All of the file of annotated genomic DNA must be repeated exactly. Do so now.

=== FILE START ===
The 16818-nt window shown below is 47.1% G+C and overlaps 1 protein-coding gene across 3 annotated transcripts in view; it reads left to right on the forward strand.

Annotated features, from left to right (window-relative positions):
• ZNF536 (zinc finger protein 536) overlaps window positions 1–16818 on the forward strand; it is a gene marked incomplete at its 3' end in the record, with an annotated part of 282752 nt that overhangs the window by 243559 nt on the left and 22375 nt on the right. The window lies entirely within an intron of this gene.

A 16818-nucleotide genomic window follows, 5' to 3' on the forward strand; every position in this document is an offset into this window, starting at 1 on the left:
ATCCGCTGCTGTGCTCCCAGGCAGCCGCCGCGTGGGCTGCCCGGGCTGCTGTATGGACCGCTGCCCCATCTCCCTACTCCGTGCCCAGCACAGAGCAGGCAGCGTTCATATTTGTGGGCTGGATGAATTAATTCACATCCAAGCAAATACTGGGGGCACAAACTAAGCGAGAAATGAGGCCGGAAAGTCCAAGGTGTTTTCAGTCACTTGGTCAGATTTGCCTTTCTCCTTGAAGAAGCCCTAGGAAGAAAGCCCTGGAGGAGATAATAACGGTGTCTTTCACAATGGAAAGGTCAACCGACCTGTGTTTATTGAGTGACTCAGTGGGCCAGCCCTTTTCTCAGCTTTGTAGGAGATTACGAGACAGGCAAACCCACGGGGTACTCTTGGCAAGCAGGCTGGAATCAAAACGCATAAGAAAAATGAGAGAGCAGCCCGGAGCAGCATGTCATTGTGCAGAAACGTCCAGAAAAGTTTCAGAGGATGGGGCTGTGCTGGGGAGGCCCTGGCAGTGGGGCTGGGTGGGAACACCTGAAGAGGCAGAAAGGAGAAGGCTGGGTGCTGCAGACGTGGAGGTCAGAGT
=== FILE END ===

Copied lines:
The 16818-nt window shown below is 47.1% G+C and overlaps 1 protein-coding gene across 3 annotated transcripts in view; it reads left to right on the forward strand.

Annotated features, from left to right (window-relative positions):
• ZNF536 (zinc finger protein 536) overlaps window positions 1–16818 on the forward strand; it is a gene marked incomplete at its 3' end in the record, with an annotated part of 282752 nt that overhangs the window by 243559 nt on the left and 22375 nt on the right. The window lies entirely within an intron of this gene.

A 16818-nucleotide genomic window follows, 5' to 3' on the forward strand; every position in this document is an offset into this window, starting at 1 on the left:
ATCCGCTGCTGTGCTCCCAGGCAGCCGCCGCGTGGGCTGCCCGGGCTGCTGTATGGACCGCTGCCCCATCTCCCTACTCCGTGCCCAGCACAGAGCAGGCAGCGTTCATATTTGTGGGCTGGATGAATTAATTCACATCCAAGCAAATACTGGGGGCACAAACTAAGCGAGAAATGAGGCCGGAAAGTCCAAGGTGTTTTCAGTCACTTGGTCAGATTTGCCTTTCTCCTTGAAGAAGCCCTAGGAAGAAAGCCCTGGAGGAGATAATAACGGTGTCTTTCACAATGGAAAGGTCAACCGACCTGTGTTTATTGAGTGACTCAGTGGGCCAGCCCTTTTCTCAGCTTTGTAGGAGATTACGAGACAGGCAAACCCACGGGGTACTCTTGGCAAGCAGGCTGGAATCAAAACGCATAAGAAAAATGAGAGAGCAGCCCGGAGCAGCATGTCATTGTGCAGAAACGTCCAGAAAAGTTTCAGAGGATGGGGCTGTGCTGGGGAGGCCCTGGCAGTGGGGCTGGGTGGGAACACCTGAAGAGGCAGAAAGGAGAAGGCTGGGTGCTGCAGACGTGGAGGTCAGAGT